Senate approves tax cut deal; House Dems weigh amending estate tax
Wednesday, December 15, 2010; 2:46 PM
A sweeping tax package negotiated by the White House and Republican leaders sailed through the Senate on a 81-19 vote and now awaits action by the House as early as Thursday.
The Senate vote represented a rare moment of bipartisanship and underscored the depth of concern among lawmakers in both parties about the pace of the economic recovery. The legislation would extend for two years the income-tax cuts enacted 10 years ago under President George W. Bush. The cuts are set to expire on New Year's Eve. But the package also includes a variety of measures aimed at spurring new hiring and consumer spending.
The stimulus-related provisions include a one-year reduction in the payroll tax rate for individuals, to 4.2 percent from 6.2 percent; an expensing break that would allow businesses to write off new equipment purchases in the 2011 tax year; and continued funding for an emergency program that provides up to 99 weeks of benefits for jobless workers. Additional tax provisions would target businesses and individuals in narrower groups.
Prospects for House passage appeared to be brightening Wednesday after an initially poor reception, but House Democratic leaders said that liberals continue to insist on changes to the estate-tax provision in the bill.
"Middle class families need a boost in this economy, and that is exactly what this plan gives them," Senate Majority Leader Harry M. Reid (D-Nev.) said in a statement. "It is not perfect, but it will create 2 million jobs, cut taxes for middle class families and small businesses, and ensure that Americans who are still looking for work will continue to have the safety net they rely on to make ends meet."
Before senators began debating the $858 billion package in late morning, President Obama urged lawmakers in both houses to pass the tax package "as swiftly as possible." He called the plan "an essential ingredient in spurring economic growth over the short run."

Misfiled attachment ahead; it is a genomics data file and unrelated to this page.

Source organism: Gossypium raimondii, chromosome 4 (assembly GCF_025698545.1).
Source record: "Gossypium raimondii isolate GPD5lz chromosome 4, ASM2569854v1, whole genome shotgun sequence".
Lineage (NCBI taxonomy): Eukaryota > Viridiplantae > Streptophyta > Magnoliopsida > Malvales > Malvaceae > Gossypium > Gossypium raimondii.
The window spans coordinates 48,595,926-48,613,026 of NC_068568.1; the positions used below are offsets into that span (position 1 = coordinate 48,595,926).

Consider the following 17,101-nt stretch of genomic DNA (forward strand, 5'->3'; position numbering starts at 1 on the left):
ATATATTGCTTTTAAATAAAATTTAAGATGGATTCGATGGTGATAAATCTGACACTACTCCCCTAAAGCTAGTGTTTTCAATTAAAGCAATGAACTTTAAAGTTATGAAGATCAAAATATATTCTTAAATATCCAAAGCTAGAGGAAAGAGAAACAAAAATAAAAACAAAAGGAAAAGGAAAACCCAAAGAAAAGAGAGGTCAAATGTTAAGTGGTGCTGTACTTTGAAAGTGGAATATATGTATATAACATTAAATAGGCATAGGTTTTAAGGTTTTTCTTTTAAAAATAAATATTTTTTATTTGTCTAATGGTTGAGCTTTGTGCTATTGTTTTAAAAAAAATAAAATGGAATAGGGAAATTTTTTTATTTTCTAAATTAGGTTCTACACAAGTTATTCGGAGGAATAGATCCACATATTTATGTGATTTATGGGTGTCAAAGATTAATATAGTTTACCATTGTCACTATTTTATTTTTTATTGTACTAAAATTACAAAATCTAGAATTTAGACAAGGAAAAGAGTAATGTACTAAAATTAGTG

Speaking before a meeting with business leaders, Obama said: "I am absolutely convinced that this tax cut plan, while not perfect, will help grow our economy and create jobs in the private sector." He acknowledged that lawmakers of both parties object to different aspects of the plan but said, "That's the nature of compromise." He added that "we can't afford to let it fall victim to either delay or defeat."
The Senate considered and rejected three amendments before approving the legislation. A proposal by Sen. Tom Coburn (R-Okla.) would have paid for the extension of jobless benefits and refundable tax credits included in the measure by cutting $156 billion in federal spending, as well as barring unemployment payments to millionaires.
Sen. Jim DeMint (R-S.C.) proposed a permanent extension of the Bush-era tax cuts, permanent repeal of the estate tax and a permanent fix for the expanding alternative minimum tax. And Sen. Bernard Sanders (I-Vt.) proposed to eliminate the Bush-era tax cuts for the wealthiest 2 percent of taxpayers, dedicating half the savings to deficit reduction and the other half to fresh infrastructure spending.
Despite the lopsided tally, many lawmakers were lukewarm about portions of the package. For Democrats, extending all the Bush tax breaks - if only temporarily - was a bitter concession, after many in the party, including Obama, had campaigned on a pledge to allow rate cuts for the wealthiest households to expire.
"This wasn't the bill I would have wanted," Sen. Al Franken (D-Minn.) said in a Senate floor speech. "If there were a better way, I would do that in a heartbeat. But today we are forced to decide between taking a stand against irresponsible tax cuts for millionaires versus helping struggling families. And given that choice, I simply can't turn my back on all the Minnesotans that desperately need the help this bill will provide."
Sen. Sherrod Brown (D-Ohio) voted against the advancing the package on Monday "to send a message to the House that there are allies here," but he supported it on final passage. Brown, one of the Senate's most liberal members who is up for reelection in 2012, said he changed his mind after speaking with his minister and reading letters from constituents who are struggling to find jobs in his hard-hit home state.